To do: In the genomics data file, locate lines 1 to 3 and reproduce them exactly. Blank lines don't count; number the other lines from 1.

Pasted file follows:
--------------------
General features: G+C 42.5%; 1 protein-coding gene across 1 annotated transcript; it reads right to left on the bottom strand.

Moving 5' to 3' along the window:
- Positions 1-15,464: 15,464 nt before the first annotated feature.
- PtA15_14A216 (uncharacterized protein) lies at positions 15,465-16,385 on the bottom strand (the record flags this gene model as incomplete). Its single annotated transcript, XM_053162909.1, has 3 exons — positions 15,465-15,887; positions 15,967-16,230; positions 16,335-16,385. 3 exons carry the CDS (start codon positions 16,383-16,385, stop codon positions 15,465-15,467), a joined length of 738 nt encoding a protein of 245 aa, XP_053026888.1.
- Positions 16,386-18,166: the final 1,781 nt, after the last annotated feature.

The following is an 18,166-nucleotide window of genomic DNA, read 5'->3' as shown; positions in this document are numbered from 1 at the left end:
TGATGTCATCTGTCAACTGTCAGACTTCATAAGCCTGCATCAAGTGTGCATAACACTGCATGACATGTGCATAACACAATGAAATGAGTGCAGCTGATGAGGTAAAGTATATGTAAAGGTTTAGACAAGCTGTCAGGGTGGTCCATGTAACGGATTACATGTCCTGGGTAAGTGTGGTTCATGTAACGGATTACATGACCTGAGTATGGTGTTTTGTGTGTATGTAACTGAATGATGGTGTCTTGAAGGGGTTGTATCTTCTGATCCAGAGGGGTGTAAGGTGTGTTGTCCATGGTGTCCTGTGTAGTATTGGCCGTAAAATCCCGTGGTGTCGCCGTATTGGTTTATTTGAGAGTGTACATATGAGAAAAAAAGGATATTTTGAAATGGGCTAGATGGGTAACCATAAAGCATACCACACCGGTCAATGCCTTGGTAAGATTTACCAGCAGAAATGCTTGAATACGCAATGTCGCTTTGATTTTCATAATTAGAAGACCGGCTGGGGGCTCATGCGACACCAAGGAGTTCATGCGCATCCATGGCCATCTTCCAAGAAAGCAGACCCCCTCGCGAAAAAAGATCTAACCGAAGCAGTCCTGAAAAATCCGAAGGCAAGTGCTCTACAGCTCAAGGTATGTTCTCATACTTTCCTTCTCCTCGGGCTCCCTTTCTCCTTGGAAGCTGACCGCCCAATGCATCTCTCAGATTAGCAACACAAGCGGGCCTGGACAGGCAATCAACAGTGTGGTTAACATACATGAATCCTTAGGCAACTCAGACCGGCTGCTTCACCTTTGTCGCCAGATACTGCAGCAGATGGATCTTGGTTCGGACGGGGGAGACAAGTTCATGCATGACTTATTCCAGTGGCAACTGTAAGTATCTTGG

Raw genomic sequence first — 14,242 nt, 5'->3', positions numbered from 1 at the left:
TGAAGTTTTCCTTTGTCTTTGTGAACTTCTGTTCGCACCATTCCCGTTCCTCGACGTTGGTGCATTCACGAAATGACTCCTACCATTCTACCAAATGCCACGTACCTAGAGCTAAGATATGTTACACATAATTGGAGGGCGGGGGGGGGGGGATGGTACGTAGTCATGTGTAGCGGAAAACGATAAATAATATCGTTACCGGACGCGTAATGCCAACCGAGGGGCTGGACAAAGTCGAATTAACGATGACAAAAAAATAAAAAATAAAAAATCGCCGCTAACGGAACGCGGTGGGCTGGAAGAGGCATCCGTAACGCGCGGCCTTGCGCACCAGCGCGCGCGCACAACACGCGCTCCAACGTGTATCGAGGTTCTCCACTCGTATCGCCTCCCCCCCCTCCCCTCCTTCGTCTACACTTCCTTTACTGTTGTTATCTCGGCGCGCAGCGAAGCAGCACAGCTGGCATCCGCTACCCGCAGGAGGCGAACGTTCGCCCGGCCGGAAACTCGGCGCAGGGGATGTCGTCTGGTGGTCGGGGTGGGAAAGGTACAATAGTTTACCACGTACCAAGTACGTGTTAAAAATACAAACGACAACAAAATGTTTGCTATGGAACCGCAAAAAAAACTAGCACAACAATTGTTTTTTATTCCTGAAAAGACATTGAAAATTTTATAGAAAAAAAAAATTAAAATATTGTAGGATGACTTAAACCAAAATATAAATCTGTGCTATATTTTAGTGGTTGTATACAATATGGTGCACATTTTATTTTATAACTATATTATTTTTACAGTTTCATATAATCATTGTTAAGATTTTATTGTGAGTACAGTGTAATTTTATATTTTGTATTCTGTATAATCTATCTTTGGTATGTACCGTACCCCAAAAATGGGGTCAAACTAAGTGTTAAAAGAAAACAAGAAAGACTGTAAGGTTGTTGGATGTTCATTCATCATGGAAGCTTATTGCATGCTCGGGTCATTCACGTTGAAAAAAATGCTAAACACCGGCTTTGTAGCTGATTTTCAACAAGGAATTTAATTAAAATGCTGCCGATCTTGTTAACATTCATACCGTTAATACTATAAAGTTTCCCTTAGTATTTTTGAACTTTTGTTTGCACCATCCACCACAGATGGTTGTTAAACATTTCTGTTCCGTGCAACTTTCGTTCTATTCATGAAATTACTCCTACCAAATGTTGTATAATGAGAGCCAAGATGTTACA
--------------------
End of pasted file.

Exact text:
General features: G+C 42.5%; 1 protein-coding gene across 1 annotated transcript; it reads right to left on the bottom strand.

Moving 5' to 3' along the window:
- Positions 1-15,464: 15,464 nt before the first annotated feature.